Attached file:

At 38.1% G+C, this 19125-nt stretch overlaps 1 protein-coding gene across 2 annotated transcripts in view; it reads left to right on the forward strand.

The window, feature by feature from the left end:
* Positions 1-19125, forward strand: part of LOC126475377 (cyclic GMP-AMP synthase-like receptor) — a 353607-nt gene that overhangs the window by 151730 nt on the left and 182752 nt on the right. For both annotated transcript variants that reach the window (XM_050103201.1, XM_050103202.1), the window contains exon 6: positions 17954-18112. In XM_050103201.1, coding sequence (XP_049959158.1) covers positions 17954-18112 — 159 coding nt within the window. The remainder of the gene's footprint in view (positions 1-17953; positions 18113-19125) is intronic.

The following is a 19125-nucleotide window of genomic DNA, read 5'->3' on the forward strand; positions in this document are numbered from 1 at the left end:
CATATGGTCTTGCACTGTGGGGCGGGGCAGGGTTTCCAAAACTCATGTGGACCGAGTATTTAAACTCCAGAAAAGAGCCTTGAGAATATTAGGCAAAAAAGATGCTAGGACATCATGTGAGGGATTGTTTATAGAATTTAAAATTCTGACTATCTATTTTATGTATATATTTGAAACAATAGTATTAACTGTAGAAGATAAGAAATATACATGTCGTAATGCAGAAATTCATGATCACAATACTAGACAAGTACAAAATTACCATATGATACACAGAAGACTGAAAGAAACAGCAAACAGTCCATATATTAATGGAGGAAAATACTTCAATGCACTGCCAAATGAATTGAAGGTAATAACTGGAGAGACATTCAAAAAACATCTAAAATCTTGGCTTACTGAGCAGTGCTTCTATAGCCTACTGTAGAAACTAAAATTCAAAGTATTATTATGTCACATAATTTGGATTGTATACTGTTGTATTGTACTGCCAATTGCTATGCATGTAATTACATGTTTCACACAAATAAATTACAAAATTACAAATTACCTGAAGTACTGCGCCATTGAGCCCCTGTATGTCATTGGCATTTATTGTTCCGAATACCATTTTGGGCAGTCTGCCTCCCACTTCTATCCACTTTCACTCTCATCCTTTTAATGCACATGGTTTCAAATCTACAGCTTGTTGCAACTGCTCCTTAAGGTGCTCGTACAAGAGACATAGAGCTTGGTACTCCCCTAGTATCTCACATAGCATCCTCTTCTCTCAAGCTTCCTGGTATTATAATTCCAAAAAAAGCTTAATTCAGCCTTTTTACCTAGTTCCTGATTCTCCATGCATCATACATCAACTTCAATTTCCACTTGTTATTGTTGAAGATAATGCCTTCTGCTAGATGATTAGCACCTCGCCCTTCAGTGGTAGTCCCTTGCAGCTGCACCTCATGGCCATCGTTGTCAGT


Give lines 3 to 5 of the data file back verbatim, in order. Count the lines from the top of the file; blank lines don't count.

* Positions 1-19125, forward strand: part of LOC126475377 (cyclic GMP-AMP synthase-like receptor) — a 353607-nt gene that overhangs the window by 151730 nt on the left and 182752 nt on the right. For both annotated transcript variants that reach the window (XM_050103201.1, XM_050103202.1), the window contains exon 6: positions 17954-18112. In XM_050103201.1, coding sequence (XP_049959158.1) covers positions 17954-18112 — 159 coding nt within the window. The remainder of the gene's footprint in view (positions 1-17953; positions 18113-19125) is intronic.

The following is a 19125-nucleotide window of genomic DNA, read 5'->3' on the forward strand; positions in this document are numbered from 1 at the left end:
CATATGGTCTTGCACTGTGGGGCGGGGCAGGGTTTCCAAAACTCATGTGGACCGAGTATTTAAACTCCAGAAAAGAGCCTTGAGAATATTAGGCAAAAAAGATGCTAGGACATCATGTGAGGGATTGTTTATAGAATTTAAAATTCTGACTATCTATTTTATGTATATATTTGAAACAATAGTATTAACTGTAGAAGATAAGAAATATACATGTCGTAATGCAGAAATTCATGATCACAATACTAGACAAGTACAAAATTACCATATGATACACAGAAGACTGAAAGAAACAGCAAACAGTCCATATATTAATGGAGGAAAATACTTCAATGCACTGCCAAATGAATTGAAGGTAATAACTGGAGAGACATTCAAAAAACATCTAAAATCTTGGCTTACTGAGCAGTGCTTCTATAGCCTACTGTAGAAACTAAAATTCAAAGTATTATTATGTCACATAATTTGGATTGTATACTGTTGTATTGTACTGCCAATTGCTATGCATGTAATTACATGTTTCACACAAATAAATTACAAAATTACAAATTACCTGAAGTACTGCGCCATTGAGCCCCTGTATGTCATTGGCATTTATTGTTCCGAATACCATTTTGGGCAGTCTGCCTCCCACTTCTATCCACTTTCACTCTCATCCTTTTAATGCACATGGTTTCAAATCTACAGCTTGTTGCAACTGCTCCTTAAGGTGCTCGTACAAGAGACATAGAGCTTGGTACTCCCCTAGTATCTCACATAGCATCCTCTTCTCTCAAGCTTCCTGGTATTATAATTCCAAAAAAAGCTTAATTCAGCCTTTTTACCTAGTTCCTGATTCTCCATGCATCATACATCAACTTCAATTTCCACTTGTTATTGTTGAAGATAATGCCTTCTGCTAGATGATTAGCACCTCGCCCTTCAGTGGTAGTCCCTTGCAGCTGCACCTCATGGCCATCGTTGTCAGT